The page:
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Author Topic: Full Stock Hawken Kit  (Read 6506 times)
digger
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« on: May 22, 2010, 05:38:31 PM »

I am interested in building a flinter in .58 that would have been in the west in the 1820's or 30's. I really like the full stock hawken looks. TOW has a rwally nice looking kit, but I am hearing mixed reviews from friends. Can I get some suggestions from all of you to help me with a kit? It will be my first build, so most of the inletting, dovetails, etc. should be done but I have a few really good gunbuilders nearby for help. I have a really nice Leman in .50 already, just looking for something earlier and in a bigger caliber. Maybe 38"-40" barrel as well.
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skillman
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« Reply #1 on: May 22, 2010, 07:04:37 PM »

  In my opinion you can build a fine gun from their parts. I would use a stock thay didn't have the lock inletted. This way you can get the lock in the right place for the vent.

Skillman
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Steve Skillman
starrbow
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« Reply #2 on: May 22, 2010, 08:36:03 PM »

I built a fullstock Hawken flinter in the early 1990's 58cal, 1"barrel 36" long. it balences nicely, and it isn't too muzzle heavy it weights right at 9.5Lbs, even though it carries and handles like a lighter weight rifle. A longer barrel may throw the balance off and be more muzzle heavy. I also have a Lancaster 58cal, 1" barrel that is 42" long and is darn muzzle heavy, I've had a notion to cut it down some.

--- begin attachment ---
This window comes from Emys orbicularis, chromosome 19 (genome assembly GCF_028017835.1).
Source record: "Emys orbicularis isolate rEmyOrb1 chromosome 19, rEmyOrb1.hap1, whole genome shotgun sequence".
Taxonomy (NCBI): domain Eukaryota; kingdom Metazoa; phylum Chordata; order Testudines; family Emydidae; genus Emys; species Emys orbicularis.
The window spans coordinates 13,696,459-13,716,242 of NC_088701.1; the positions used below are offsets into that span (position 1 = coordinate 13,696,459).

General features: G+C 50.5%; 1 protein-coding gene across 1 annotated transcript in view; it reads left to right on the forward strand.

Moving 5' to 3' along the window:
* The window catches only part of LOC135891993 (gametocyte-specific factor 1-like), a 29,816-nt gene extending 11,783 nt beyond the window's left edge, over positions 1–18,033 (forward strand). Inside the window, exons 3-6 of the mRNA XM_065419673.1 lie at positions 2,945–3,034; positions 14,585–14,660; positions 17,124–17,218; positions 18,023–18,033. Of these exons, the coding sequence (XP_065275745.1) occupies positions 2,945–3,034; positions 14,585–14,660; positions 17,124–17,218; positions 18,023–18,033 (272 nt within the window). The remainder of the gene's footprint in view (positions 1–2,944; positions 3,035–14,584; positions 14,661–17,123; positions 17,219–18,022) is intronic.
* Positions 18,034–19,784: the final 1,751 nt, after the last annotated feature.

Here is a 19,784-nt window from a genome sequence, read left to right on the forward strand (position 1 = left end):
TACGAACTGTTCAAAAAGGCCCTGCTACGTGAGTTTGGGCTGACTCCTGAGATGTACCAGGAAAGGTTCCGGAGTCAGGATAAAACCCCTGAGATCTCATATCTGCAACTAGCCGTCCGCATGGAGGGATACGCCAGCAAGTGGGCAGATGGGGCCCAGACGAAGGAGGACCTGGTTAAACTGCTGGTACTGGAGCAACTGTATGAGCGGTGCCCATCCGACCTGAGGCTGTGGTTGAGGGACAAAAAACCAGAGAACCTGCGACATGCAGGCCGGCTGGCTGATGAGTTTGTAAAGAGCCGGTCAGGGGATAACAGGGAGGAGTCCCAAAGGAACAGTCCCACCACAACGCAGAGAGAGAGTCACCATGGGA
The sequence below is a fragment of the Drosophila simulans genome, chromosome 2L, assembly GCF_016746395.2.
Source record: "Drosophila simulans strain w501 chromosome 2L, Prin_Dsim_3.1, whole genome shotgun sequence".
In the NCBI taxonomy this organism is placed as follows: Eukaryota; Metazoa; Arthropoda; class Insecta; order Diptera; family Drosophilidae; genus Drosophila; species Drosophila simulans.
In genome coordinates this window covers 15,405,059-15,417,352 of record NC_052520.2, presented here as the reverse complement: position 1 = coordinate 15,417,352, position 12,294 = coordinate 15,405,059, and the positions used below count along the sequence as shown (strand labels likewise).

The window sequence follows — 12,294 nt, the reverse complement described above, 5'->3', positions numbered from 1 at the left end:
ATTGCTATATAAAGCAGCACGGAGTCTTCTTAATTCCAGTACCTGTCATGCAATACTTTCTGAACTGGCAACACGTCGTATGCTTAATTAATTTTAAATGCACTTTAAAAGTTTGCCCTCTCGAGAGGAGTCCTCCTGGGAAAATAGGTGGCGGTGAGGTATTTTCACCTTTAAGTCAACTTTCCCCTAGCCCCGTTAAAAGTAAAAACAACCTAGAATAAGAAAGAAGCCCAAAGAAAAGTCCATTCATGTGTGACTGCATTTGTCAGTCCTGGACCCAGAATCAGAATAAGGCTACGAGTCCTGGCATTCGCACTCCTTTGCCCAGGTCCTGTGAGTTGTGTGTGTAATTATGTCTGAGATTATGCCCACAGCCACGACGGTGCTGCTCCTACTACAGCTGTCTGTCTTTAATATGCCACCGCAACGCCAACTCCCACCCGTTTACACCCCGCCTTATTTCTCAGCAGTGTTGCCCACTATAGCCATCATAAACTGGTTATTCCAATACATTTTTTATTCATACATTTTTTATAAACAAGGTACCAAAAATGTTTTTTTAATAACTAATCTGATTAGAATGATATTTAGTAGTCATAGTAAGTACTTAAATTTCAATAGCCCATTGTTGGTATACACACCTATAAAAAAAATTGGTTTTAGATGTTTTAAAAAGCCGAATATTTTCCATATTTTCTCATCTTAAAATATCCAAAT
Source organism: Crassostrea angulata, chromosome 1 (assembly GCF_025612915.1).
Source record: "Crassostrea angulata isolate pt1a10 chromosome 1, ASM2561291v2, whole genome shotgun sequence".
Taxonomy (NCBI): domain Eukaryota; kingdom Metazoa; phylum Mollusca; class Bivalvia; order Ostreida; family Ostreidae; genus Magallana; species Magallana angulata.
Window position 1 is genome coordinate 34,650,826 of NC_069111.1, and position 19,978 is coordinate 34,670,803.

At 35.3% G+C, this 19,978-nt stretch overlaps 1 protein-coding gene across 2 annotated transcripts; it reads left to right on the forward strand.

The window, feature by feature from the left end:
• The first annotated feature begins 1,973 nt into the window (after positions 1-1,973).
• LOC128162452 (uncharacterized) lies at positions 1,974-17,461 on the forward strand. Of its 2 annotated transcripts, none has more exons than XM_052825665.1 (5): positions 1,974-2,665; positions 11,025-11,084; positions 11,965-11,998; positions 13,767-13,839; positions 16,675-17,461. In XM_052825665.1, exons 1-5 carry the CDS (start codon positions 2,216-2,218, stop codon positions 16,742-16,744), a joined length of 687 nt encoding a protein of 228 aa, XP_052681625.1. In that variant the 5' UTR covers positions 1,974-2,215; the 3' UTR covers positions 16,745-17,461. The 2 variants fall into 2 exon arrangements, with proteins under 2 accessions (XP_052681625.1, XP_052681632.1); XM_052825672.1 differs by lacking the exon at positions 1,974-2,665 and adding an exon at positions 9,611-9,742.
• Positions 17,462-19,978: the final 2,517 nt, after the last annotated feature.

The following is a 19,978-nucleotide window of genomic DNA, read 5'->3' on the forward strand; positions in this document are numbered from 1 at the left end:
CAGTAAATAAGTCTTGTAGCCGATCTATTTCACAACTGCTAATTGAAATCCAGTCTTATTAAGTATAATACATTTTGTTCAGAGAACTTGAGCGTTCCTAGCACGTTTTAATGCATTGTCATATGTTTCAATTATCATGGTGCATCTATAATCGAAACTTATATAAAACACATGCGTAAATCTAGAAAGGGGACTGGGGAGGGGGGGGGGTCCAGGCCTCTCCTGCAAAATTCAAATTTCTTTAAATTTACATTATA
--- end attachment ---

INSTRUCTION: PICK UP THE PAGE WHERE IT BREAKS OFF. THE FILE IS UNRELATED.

Track of the wolfs fullstock Hawken stock is very nice, one of my pet peevs with hawken builds is the buttstock height, it needs to be at least 5" IMHO too many builders use to short of buttstock height or cut down the buttstock height to short and then it starts to look to much like a Leman.

Don Stith http://www.donstith.com/j_s_full_stock.html
also makes a great Hawken kits.
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Bill of the 45th
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« Reply #3 on: May 22, 2010, 08:49:00 PM »

You should do a little more research, as to the time period, for 1820 to 1830, a Leman or Derringer would be more appropriate gun or even a trade gun.  You need to visit "The Museum of the Fur Trade" on line.  Most Hawken's are more 1830, and later, and are more tied to the Westward movement, and the supplying of the railroads with buffalo meat for the workers, not the fur trade.  As has been said Don Stith is the authority, and most correct supplier of these guns.

Bill
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B. Hey
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« Reply #4 on: May 22, 2010, 11:28:16 PM »

Hey Digger ... What starrbow said ... Don Stith .. hands down great materials. Just my 2 cents worth. Good luck with your build .. Bill
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D. Taylor Sapergia
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« Reply #5 on: May 22, 2010, 11:36:34 PM »

Another option is the JJ Henry trade rifles.  They are robust and reliable, and I believe authentic for the fur trade era.
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D. Taylor Sapergia